Ric Cantrell, the chief of staff in the GOP-controlled state Senate, is leaving that post after 14 years to become chief of staff to Republican Attorney General Sean Reyes.
Cantrell was a driving force in modernizing the Senate’s electronic systems and bringing a more nonpartisan, professional approach to the Senate staff.
He has spoken several times at various national conferences about how the Senate staff has developed various transparency initiatives and cutting-edge electronic programs.
Those include streaming online the daily leadership press conferences held just after morning floor times during the 45-day general session.
Cantrell has survived four different Senate presidents (being reappointed Senate’s top professional administrator by each), whereas the chief of staff in the House has, by and large, come and gone as different Republican speakers have taken over there.
Cantrell is one of the good guys on Capitol Hill, and from personal experience I can say he has tried to instill transparency to the 29-member Senate operations.
Those traits could serve Reyes well, if he’s allowed to do so.
Reyes right now is not one of the favorites of GOP legislative leadership, especially among House members.
Reyes stonewalled legislative Republicans this spring, who wanted GOP Gov. Gary Herbert to call a special session so lawmakers – not Herbert and Lt. Gov. Spencer Cox – could set up the election process to fill the seat of resigning U.S. House Rep. Jason Chaffetz.
House Speaker Greg Hughes and Senate President Wayne Niederhauser asked Reyes’ office to give them an official opinion on Herbert’s action in the 3rd District process.
Reportedly, a few of Reyes’ staff attorneys did so. UtahPolicy has been told that the opinion was written, and signed by Reyes, when Herbert’s internal team objected.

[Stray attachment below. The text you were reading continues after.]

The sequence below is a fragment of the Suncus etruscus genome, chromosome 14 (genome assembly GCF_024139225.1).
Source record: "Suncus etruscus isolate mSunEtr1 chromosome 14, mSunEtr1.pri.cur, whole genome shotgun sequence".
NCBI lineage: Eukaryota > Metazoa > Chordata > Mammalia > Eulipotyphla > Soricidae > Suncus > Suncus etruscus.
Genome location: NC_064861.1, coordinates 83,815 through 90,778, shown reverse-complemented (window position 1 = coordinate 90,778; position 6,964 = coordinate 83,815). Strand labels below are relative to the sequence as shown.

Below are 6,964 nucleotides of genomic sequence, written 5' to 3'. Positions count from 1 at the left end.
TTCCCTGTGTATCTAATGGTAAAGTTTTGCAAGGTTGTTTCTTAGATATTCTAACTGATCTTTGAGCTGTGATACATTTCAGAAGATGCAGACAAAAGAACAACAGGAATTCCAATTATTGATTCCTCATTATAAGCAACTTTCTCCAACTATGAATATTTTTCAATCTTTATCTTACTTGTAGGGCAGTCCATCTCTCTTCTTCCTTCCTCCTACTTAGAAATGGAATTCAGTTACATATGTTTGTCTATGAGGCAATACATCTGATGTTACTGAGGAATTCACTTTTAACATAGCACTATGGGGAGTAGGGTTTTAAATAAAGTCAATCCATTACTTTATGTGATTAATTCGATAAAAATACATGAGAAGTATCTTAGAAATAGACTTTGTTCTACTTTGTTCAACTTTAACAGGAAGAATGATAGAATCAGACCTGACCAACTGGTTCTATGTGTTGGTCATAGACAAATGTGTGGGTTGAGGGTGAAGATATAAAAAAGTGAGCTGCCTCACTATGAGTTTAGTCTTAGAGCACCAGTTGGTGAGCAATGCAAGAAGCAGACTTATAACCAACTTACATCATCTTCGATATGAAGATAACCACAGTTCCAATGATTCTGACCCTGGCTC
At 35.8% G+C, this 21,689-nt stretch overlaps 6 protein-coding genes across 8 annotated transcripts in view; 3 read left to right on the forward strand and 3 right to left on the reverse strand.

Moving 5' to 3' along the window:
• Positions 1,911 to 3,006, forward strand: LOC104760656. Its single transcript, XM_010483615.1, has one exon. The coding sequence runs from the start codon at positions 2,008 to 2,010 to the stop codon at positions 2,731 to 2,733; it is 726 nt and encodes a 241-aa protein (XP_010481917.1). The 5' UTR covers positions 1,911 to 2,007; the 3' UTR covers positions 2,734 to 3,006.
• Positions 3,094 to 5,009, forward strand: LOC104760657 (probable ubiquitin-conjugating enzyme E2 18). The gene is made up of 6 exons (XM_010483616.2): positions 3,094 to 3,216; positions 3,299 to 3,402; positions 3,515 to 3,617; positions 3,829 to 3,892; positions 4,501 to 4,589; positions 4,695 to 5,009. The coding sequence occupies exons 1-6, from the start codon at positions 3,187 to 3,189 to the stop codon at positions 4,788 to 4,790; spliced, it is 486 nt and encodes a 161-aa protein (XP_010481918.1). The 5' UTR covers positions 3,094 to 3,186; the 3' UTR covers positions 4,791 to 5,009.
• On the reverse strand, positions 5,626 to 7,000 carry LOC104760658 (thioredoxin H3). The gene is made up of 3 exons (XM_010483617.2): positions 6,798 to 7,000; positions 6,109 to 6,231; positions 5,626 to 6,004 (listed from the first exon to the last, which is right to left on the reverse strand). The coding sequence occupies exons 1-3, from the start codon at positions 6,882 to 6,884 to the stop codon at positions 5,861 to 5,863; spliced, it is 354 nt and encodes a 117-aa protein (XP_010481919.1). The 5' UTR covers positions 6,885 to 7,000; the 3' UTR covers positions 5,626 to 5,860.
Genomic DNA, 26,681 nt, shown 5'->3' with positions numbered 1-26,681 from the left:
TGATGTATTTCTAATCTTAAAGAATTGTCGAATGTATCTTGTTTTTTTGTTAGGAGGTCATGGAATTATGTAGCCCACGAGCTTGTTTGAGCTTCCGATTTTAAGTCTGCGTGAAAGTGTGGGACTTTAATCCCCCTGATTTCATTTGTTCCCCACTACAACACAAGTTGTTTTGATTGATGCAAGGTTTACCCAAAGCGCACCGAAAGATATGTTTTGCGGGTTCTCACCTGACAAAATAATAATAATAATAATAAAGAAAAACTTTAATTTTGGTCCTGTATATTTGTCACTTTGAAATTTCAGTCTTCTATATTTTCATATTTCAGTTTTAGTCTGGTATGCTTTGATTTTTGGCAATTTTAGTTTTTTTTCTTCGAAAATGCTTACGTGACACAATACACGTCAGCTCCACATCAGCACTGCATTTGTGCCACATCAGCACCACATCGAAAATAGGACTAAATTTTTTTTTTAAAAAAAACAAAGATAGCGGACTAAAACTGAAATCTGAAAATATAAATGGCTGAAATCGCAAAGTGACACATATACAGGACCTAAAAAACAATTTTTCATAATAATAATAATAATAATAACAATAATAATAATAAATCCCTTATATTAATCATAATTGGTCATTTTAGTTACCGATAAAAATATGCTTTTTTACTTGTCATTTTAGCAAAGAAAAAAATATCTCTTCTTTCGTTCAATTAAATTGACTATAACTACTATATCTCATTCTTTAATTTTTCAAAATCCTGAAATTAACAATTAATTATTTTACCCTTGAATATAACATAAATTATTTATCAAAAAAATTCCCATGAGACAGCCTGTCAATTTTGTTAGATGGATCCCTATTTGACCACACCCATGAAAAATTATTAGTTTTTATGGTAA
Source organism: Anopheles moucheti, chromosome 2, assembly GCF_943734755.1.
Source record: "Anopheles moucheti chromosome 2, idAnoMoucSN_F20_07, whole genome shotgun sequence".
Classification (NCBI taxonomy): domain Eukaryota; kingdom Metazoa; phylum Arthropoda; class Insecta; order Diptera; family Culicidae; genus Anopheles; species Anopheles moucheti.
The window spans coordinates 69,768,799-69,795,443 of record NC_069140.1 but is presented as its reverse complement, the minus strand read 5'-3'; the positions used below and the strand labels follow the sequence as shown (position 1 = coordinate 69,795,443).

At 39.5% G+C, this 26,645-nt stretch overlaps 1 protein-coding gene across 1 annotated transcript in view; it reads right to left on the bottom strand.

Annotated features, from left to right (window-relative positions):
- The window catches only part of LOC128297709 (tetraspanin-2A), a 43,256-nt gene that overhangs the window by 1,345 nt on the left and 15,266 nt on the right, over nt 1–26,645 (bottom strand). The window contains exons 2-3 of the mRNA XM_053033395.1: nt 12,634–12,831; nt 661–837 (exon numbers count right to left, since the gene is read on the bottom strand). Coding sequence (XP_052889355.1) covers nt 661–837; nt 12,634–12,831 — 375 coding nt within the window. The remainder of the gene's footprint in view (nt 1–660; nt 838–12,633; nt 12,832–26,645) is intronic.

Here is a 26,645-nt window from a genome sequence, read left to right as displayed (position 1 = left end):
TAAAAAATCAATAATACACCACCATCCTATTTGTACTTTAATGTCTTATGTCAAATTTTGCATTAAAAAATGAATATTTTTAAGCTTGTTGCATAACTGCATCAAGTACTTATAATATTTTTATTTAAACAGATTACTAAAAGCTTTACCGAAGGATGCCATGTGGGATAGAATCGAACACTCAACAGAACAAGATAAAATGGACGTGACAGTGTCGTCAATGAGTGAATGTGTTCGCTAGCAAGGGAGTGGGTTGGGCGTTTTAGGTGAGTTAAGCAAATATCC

And, claiming attorney-client privilege, Reyes agreed with Herbert, and refused to release the document.
UtahPolicy made a GRAMA request to Reyes’ office asking for the opinion, it was denied.
Cantrell, well-liked and respected on the legislative side, could mend some political fences as Reyes’ new chief.
Cantrell is replacing Missy W. Larsen, who is reportedly leaving state government. Larsen has been with Reyes when he first came into office, first as press spokeswoman then as chief of staff.
Cantrell actually worked with former AG Mark Shurtleff years ago, first on several of Shurtleff’s Salt Lake County Commission races, then for the AG early in his AG career, before coming over to the Senate as press spokesman/chief deputy/administrator.
He was later given the title of Senate chief of staff, a new position at the time.
“I’m going back to an office that I love (the AG’s office),” says Cantrell, “but I still feel like I’m leaving part of my soul in the (Utah) Senate.”
Senate President Wayne Niederhauser, R-Sandy, said: “As the visionary architect of our media strategy, (Cantrell) has pushed us to grow and employ new trends.
“Upon Ric’s recommendation, the Utah State Senate was one of the first government agencies to start a blog and join multiple social media platforms.
“An unyielding advocate for citizen owned government, he encouraged us to be open with the people of Utah. Because of Ric, we have developed a culture of transparency through media availability, our award-winning website, and staff devoted to constituent needs.”
While kind of lateral shift – chief of staff one place to chief of staff in another – the uncertainty of serving in a politically appointed position remains much the same.
Reyes’ first full term ends in 2020 (he was appointed when then-AG John Swallow resigned in December, 2013, then won the right to serve out two years in a special 2014 election, before winning the seat’s four-year term in 2016.)
There have been hints that Reyes may run for the open governor’s seat in 2020, Herbert saying he’s going to retire.
But that race will likely be crowded on the Republican side, with Cox, Chaffetz, Hughes and others looking at it also.